Winter RV Camping is Becoming Popular
Blustery weather and the threat of snow used to signal the end of the camping season. But more and more adventurers are discovering winter RV camping. The first snowfall can signal an exciting time to enjoy your favorite camping activities with your cozy RV as a home base. Winter RV camping offers great wildlife viewing and outdoor activities like skiing or snowman building.
Best Parks for Winter RVing
There are many beautiful RV campgrounds across the country that remain open during the winter. Yellowstone National Park, one of the most well-known winter recreational areas, has tallied an increase in winter visitors and RV campers during recent years. Many of the roads and campgrounds are closed during the winter, which means you can enjoy smaller crowds at this very popular park.
You can dock at Mammoth Hot Springs, the only campground kept open in Yellowstone from November through March. Located five miles south of the park’s northern entrance, the campground’s roads are plowed throughout winter to allow vehicle access, although main road plowing takes a priority after large snowfalls. Mammoth Hot Springs is conveniently located just a mile or two from access to popular cross-country ski and snowmobile trails. You can still get to the park’s popular attractions, like Old Faithful, and the Grand Canyon of the Yellowstone, by snowmobile or snow coach.
There are many more campgrounds that can be especially delightful in the winter. For example, you can spy frozen waterfalls at Ohio’s Hocking Hills State Park where there are electric sites available for reservation. Bend, Oregon, and North Conway, New Hampshire are a couple more of the many beautiful, snowy winter locations that make great RVing destinations. Wherever you plan to camp, make sure to research the amenities that are available. You may need to take some extra steps to ensure your comfort. And, of course, watch the weather reports. Snow can be fun but a blizzard can ruin your trip.
By the way, some ski resorts will allow you to park your RV in the resort lot. Plan ahead to camp without hookups. Then your RV can provide you with comfortable accommodations while you enjoy a budget ski trip.
Prep Your RV for Winter RV Camping
Self-proclaimed “slightly crazy” RV camping experts The Wynns are pros at winter RV camping. They advise you should add insulation to your windows, doors, skylights and stairway. Heavy curtains with Velcro or snaps around the windows and doors are helpful. A board with insulation added to the bottom makes an insulating stairwell cover.
Skirt Your RV
Skirting will help warm an RV without insulated bays, or a trailer. Made of various materials, it wraps around the base of your RV and attaches to the ground. In cold weather, you can run a heat source under the skirting. The warmth you enjoy will make the investment worthwhile.
Prepare Water and Sewer Systems
Other preparations for winter RVing include emptying your black and gray water tanks and adding RV antifreeze to each. Insulate the pipes draining into the tanks with foam pipe insulation, and consider adding electric pipe heaters if you’ll be camping in below-freezing temperatures for an extended time. (You’ll need an electric hook-up or generator for this.) Wrap your sewer hose in insulation or heat tape. If you have a freshwater hook-up, consider buying a heated water hose to prevent freeze-ups or bursting. A small space heater can help keep your water pump from freezing if it is located in an insulated exterior storage area.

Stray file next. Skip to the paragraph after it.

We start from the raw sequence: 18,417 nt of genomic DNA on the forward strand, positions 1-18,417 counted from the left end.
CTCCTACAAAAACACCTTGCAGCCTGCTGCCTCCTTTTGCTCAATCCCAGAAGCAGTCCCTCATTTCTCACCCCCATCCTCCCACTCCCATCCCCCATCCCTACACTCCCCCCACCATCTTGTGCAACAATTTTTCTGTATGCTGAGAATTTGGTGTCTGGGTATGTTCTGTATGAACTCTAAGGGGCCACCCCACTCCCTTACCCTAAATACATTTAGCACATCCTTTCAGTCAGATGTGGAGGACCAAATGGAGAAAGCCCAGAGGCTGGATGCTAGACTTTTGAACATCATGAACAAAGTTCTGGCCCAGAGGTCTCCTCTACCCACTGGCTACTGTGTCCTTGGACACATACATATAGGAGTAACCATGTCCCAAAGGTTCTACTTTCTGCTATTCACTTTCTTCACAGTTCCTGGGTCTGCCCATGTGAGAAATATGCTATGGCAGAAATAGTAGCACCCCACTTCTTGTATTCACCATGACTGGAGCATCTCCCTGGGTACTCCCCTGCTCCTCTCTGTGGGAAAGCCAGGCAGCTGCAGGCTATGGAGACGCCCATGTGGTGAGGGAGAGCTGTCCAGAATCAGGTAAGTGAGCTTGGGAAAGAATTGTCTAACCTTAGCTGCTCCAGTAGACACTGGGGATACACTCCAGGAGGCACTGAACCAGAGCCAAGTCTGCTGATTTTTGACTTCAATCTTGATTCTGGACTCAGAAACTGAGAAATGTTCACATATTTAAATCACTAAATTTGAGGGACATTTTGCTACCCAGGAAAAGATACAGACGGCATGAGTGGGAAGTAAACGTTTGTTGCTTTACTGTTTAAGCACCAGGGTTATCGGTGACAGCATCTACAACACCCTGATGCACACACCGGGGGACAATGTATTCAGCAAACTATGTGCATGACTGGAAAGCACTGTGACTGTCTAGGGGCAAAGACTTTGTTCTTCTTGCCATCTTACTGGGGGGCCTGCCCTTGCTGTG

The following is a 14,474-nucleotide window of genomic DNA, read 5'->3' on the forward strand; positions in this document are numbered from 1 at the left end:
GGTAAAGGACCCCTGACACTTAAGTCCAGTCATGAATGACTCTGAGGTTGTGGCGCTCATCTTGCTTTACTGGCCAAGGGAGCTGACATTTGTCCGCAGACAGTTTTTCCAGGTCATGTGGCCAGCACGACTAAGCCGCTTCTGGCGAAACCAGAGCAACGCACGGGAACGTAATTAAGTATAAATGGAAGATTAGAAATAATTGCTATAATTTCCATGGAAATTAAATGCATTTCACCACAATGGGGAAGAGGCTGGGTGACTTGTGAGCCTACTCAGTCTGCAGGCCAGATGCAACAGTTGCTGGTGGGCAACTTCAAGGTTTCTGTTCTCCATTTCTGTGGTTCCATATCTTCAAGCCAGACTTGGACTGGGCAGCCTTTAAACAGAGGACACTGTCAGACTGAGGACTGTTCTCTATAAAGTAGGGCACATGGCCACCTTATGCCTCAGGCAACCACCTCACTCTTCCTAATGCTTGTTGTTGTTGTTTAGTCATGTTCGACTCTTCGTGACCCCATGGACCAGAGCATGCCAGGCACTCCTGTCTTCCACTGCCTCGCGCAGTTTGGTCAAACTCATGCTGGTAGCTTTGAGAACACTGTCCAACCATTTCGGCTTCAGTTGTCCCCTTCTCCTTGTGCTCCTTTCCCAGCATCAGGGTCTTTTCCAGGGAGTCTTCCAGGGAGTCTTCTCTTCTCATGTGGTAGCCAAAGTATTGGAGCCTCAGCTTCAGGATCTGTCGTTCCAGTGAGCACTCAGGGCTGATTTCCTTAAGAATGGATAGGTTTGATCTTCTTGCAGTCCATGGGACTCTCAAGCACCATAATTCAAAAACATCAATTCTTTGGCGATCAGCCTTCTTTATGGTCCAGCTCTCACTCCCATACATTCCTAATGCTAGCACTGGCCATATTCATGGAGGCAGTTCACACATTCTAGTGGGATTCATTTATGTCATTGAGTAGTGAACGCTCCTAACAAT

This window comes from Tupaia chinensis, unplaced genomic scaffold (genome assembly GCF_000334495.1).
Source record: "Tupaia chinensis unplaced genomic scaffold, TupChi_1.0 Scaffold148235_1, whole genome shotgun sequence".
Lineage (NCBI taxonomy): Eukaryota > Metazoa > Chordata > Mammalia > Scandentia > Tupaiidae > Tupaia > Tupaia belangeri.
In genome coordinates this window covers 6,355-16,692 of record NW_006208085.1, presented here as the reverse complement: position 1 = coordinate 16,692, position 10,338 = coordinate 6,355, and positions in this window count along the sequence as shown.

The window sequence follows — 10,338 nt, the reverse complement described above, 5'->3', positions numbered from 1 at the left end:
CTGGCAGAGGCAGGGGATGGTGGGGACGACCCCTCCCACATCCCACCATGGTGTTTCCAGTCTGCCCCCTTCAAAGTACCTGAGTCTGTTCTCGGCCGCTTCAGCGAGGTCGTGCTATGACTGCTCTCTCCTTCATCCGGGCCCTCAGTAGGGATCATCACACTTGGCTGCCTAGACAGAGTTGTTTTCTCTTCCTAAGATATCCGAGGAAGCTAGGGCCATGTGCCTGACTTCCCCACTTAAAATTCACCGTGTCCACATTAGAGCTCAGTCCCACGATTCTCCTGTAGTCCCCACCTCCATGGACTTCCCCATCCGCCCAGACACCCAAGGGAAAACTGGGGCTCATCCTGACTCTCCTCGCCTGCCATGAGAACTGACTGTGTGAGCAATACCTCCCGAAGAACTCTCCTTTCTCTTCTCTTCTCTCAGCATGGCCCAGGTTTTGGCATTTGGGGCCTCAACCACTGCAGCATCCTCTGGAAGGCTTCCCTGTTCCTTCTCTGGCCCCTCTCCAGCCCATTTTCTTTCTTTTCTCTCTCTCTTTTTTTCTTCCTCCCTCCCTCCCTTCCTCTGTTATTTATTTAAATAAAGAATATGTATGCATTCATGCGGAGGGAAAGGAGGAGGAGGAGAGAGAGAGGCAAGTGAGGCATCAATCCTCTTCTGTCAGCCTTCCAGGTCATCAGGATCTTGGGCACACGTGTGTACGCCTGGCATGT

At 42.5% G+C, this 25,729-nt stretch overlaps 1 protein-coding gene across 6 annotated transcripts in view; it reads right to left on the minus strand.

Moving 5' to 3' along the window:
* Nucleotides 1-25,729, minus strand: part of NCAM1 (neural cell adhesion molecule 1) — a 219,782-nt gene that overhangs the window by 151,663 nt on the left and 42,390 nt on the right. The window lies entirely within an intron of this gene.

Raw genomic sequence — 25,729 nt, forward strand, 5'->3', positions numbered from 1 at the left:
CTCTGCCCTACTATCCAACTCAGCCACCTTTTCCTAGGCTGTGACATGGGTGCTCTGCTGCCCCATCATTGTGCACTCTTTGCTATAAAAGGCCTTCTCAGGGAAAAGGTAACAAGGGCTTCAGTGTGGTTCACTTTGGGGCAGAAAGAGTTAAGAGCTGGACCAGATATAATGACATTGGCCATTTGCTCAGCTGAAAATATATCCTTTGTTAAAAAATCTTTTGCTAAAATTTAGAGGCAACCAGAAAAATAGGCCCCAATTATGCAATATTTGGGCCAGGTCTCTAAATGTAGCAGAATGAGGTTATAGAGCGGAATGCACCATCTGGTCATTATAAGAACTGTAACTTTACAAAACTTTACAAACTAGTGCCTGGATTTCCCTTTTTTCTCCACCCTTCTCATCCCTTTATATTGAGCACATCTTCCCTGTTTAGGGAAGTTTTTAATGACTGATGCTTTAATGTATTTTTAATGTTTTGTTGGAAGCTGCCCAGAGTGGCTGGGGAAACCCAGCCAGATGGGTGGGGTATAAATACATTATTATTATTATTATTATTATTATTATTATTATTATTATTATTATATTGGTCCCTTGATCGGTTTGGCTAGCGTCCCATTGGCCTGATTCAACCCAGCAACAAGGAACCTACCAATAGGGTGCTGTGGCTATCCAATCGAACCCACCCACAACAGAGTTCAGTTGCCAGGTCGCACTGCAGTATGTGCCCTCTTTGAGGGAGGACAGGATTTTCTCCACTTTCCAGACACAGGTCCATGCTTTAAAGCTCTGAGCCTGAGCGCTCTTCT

Test and Prep Heating Systems
Test the furnace before you hit the road. If your RV has only a heat pump or heat fins, consider an additional heat source as these systems don’t work well when the outside temperature drops below 40 degrees Fahrenheit. Portable electric space heaters can really help keep your RV interior warm when you don’t want to run the furnace.
If you use propane to heat your rig, it’s likely to last only a few days in really cold weather. Make sure that a propane refill station is nearby and open, or bring a couple of extra tanks with you, safely secured for travel. Some campgrounds offer propane bottles for rent. If you’re staying at a campground, call ahead to find out what cold-weather supplies they have to offer.
When camping in extremely cold regions, it’s best to have an engine block heater installed. Turn on the block heater at least three hours before you start your engine.
Prepare for Personal Comfort
Once you’re RV is prepared for winter camping, you’ll want to make a list of additional items that can add to your comfort. Make sure you bring tire chains. A weather station or weather band radio will keep you informed of changes in conditions that could impact your adventure. For sleeping comfort, bring extra blankets and zero-rated sleeping bags. Bring plenty of clothes to layer and make sure you have plenty of dry clothes if you get wet or need to do laundry. You’ll be glad to have extra food if heavy snow leaves you stranded. So for winter RVing, bring more food supplies than you would for warm-weather camping. Store extra drinking water in a heated space.
With a little extra planning and prep, you’re ready to get out and enjoy some spectacular outdoor spaces. And, you get to enjoy these winter wonderlands when the crowds are light. So enjoy the quiet and the views.
Share your Winter Camping Adventures
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